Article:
Climate Change Perception and Innovative Mitigation Practices Adopted by Hungarian Farms

Hamam, Manal, Raimondo, Maria, Spina, Daniela, Király, Gábor, Di Vita, Giuseppe and Tóth, József (2023) Climate Change Perception and Innovative Mitigation Practices Adopted by Hungarian Farms. Agris On-Line Papers in Economics and Informatics, 15 (3). pp. 57-72. DOI

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Climate change is becoming a growing concern for the agricultural sector. Variable weather events, such as droughts and floods, are expected to have a significant negative impact on agricultural losses, earnings and consumption. The agriculture industry in Europe is not immune to these difficulties. This study focuses on Hungary, a country with a strong agricultural focus that, as a result, is particularly susceptible to climate change. An exploratory factor analysis (EFA) was performed to synthesis data about the perspectives of Hungarian farmers on the dangers of climate change. Then, latent variables were employed as explanatory variables in the Logit model to investigate the link between the perceptions of climate change risks by Hungarian farmers and their inclination to adopt innovative ways to mitigate its repercussions. Changes in temperature and precipitation, economic damage, water damage, and insect damage are seen as the most serious repercussions of climate change by Hungarian farmers. These beliefs raise the possibility of adopting new strategies to offset harmful consequences, including (i) the adoption of new varieties, (ii) ice and frost protection, and (iii) the use of agro-meteorological data. The results show that the chance of adopting new varieties is substantially influenced by farmers’ assessments of harm caused by pests, pathogens, and illnesses (2.91***). In contrast, water damage concerns seem to have a significant impact on the adoption of novel approaches to reduce cold and frost damage (2.18***). This study’s findings support the efforts of stakeholders and policymakers to encourage the dissemination of technology to protect crops from climate change in Hungary and imply that governments should provide financial incentives to farmers to boost innovation uptake.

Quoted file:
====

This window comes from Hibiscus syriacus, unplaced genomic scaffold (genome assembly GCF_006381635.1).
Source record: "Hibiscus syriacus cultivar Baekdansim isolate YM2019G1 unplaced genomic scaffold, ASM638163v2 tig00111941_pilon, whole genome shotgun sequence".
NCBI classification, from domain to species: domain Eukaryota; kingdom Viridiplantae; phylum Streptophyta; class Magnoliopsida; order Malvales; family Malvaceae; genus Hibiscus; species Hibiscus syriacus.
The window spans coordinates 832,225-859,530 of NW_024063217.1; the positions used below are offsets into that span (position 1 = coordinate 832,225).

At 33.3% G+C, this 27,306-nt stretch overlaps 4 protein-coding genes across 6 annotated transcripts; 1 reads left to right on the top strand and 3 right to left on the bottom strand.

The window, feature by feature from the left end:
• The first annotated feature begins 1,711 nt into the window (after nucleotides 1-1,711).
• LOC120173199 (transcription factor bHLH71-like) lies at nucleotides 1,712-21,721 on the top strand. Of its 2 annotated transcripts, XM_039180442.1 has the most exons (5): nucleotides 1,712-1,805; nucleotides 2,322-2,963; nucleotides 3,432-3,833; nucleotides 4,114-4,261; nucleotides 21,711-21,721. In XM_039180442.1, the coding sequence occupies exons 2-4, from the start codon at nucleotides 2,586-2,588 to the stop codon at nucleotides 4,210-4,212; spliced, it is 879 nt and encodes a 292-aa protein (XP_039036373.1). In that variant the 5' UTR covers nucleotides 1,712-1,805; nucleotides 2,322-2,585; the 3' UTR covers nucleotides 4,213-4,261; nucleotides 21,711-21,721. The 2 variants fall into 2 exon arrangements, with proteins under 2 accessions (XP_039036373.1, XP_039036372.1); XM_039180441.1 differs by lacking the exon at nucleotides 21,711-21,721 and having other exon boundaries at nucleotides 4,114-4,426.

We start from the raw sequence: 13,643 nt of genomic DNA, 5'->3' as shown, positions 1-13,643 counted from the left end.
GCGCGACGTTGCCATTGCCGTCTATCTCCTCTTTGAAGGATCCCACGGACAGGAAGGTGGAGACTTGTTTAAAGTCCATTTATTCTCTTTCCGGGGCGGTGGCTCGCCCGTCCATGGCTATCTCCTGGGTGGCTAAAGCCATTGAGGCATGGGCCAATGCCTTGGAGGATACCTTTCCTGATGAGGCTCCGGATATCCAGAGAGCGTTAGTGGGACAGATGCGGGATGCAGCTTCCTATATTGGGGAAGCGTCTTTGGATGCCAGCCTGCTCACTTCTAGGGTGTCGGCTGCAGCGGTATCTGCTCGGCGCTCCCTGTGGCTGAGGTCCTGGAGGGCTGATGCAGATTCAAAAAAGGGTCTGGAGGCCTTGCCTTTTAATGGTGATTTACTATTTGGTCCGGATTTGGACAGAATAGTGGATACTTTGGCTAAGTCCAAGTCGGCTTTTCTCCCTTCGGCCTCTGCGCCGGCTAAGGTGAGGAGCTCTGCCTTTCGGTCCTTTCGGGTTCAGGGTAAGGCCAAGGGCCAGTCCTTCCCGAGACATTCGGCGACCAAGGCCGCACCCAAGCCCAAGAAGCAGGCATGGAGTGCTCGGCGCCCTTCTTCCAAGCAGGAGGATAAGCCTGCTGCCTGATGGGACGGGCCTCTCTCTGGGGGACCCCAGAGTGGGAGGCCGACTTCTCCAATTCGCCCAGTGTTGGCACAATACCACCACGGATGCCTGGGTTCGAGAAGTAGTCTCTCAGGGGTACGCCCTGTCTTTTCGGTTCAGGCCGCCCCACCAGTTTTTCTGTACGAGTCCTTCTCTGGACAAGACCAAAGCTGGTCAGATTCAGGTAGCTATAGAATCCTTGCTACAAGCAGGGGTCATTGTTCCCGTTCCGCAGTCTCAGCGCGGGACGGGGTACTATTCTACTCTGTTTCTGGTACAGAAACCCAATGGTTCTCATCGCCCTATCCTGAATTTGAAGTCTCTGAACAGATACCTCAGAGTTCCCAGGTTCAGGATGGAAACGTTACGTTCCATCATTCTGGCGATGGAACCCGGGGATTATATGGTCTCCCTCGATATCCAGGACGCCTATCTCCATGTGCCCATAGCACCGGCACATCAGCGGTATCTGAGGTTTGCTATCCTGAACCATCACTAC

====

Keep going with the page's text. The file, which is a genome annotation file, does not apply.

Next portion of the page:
Item Type:Article
Divisions:Institute of Sustainable Development
Subjects:Knowledge economy, innovation
Environmental economics
ID Code:9479
Deposited By: MTMT SWORD
Deposited On:10 Nov 2023 12:59
Last Modified:10 Nov 2023 12:59

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